What do you think?

When there is an accident, the motorcycle community wants to know what happened.  Why and who caused it?  But, more often than not we’re left speculating about what led up to the accident, or second guessing the police report.  Follow up seldom occurs and accurate conclusions are challenging to get.  I truly dislike blogging about these disheartening events, but over the last 4-weeks we’ve seen a spike in accidents.  All motorcyclists were wearing helmets and below is a brief summary:

  1. June 17 –  John Edward Tomer was eastbound on Highway 26 near milepost 46. For an unknown reason, the motorcycle traveled across the westbound lane where a witness in another vehicle slowed to avoid it. The motorcycle continued off the highway into a ditch and hit a tree bordering the north side.  Mr. Tomer was pronounced deceased at the scene.
  2. June 21 – Terry Brateng stopped his motorcycle with two other motorcycles on the right southbound shoulder of I-5 near milepost 194 underneath an overpass next to a concrete shoulder barrier to shelter from a passing heavy rain shower.  After getting off his motorcycle, Brateng was walking around the front of the motorcycle when he was struck by an automobile driven by Kaitlyn Inman which failed to drive within a lane.  Brateng was seriously injured and remains in Sacred Heart Medical Center.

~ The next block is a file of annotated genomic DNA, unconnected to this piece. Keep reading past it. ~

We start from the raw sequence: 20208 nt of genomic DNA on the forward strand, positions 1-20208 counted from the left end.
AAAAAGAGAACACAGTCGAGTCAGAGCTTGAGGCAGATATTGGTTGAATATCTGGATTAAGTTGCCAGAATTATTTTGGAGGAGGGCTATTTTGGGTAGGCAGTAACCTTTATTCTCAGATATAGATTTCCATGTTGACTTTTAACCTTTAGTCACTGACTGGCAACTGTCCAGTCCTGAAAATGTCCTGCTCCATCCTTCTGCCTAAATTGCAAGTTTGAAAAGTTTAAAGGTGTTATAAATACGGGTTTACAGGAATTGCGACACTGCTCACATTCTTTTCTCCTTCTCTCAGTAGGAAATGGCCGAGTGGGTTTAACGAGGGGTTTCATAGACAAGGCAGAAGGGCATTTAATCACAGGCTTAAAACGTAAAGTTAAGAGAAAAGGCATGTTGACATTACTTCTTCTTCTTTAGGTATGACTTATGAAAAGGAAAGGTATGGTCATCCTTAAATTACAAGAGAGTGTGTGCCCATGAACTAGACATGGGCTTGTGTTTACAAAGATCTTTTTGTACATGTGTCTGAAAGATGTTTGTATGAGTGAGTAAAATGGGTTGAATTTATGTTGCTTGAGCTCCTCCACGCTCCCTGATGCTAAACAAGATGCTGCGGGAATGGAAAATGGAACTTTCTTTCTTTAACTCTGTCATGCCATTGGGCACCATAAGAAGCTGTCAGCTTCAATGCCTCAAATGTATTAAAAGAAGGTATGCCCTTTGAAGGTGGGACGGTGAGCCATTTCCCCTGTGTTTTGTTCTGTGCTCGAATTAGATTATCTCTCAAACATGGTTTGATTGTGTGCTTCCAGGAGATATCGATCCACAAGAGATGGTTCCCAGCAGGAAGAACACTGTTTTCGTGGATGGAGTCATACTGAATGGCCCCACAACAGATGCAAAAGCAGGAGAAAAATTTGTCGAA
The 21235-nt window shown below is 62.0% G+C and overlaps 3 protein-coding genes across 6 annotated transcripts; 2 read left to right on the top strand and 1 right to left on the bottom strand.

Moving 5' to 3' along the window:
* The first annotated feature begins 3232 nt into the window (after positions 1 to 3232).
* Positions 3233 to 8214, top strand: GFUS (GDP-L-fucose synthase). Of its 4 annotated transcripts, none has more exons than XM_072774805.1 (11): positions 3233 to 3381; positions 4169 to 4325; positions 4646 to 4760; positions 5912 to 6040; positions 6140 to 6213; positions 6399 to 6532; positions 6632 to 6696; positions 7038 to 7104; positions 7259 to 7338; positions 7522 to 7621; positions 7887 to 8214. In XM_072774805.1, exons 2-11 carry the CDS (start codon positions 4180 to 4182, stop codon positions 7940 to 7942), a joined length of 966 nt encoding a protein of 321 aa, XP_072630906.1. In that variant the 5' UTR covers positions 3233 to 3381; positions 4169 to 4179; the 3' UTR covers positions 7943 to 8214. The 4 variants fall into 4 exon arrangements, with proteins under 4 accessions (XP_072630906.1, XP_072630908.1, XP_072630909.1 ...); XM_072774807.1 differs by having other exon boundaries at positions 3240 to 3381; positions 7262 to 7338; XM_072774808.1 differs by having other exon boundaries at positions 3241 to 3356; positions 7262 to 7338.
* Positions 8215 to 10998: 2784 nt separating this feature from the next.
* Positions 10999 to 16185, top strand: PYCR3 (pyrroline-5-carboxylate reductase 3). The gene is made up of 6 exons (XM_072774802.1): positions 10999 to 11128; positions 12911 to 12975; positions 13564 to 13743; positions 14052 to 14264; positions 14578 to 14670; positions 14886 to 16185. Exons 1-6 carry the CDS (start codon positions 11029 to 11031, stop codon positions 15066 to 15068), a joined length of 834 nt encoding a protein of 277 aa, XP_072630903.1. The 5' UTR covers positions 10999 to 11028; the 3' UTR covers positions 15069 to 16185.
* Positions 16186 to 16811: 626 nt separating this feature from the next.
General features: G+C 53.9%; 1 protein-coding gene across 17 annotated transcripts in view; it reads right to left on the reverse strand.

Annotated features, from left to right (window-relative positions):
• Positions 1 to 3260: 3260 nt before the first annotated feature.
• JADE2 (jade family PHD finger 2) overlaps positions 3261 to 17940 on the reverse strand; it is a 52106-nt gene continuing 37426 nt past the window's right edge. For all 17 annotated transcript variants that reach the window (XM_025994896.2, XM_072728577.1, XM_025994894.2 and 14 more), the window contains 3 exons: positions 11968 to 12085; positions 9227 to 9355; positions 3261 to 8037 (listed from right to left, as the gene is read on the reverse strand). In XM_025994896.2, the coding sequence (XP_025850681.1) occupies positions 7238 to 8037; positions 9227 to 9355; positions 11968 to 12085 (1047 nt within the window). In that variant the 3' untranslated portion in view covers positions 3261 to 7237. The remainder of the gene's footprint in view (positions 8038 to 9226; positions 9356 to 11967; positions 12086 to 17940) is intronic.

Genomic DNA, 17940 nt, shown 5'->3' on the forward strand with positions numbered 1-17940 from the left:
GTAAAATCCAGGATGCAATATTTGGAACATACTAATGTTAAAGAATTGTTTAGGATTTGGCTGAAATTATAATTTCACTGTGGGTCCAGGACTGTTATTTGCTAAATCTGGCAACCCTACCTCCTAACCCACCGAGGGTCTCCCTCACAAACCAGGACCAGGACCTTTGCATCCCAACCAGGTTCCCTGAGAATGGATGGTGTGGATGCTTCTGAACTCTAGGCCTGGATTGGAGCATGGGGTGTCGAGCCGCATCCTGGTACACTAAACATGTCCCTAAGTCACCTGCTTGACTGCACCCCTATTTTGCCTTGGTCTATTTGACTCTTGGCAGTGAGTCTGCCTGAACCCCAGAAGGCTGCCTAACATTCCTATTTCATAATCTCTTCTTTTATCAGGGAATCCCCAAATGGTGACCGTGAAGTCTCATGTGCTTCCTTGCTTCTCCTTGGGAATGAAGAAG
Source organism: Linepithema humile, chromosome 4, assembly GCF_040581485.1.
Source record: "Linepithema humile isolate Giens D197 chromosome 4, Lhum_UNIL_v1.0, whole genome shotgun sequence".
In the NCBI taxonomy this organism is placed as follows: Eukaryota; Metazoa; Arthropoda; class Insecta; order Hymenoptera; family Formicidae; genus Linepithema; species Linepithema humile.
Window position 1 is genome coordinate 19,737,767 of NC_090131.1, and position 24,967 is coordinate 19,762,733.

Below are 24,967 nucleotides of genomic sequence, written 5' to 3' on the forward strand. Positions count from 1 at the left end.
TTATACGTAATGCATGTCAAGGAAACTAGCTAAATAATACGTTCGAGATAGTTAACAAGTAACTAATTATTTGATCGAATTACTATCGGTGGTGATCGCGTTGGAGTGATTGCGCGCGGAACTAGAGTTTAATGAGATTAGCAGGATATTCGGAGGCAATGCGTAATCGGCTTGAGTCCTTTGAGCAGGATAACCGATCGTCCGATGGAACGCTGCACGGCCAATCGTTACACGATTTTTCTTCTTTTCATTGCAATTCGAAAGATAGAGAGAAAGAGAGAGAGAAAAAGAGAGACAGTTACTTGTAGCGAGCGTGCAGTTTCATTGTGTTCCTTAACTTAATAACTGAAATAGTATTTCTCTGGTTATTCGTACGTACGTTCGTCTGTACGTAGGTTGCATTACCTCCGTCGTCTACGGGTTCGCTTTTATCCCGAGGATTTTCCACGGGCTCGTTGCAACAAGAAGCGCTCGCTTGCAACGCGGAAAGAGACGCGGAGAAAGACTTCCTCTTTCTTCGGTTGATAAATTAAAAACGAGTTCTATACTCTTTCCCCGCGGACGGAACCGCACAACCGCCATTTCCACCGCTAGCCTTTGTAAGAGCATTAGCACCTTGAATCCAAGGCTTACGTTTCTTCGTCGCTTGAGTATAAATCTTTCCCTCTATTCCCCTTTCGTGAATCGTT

3. June 23 –  Stephen Anthony Williams was on Highway 37 about 8-miles southeast of Highway 97 and collided into the passenger side of a dodge van turning into a private driveway.  He was air lifted to St. Charles Medical Center in Bend where he died of injuries.  The van’s driver, Glen Harvey Jr was arrested for criminally negligent homicide and DUII.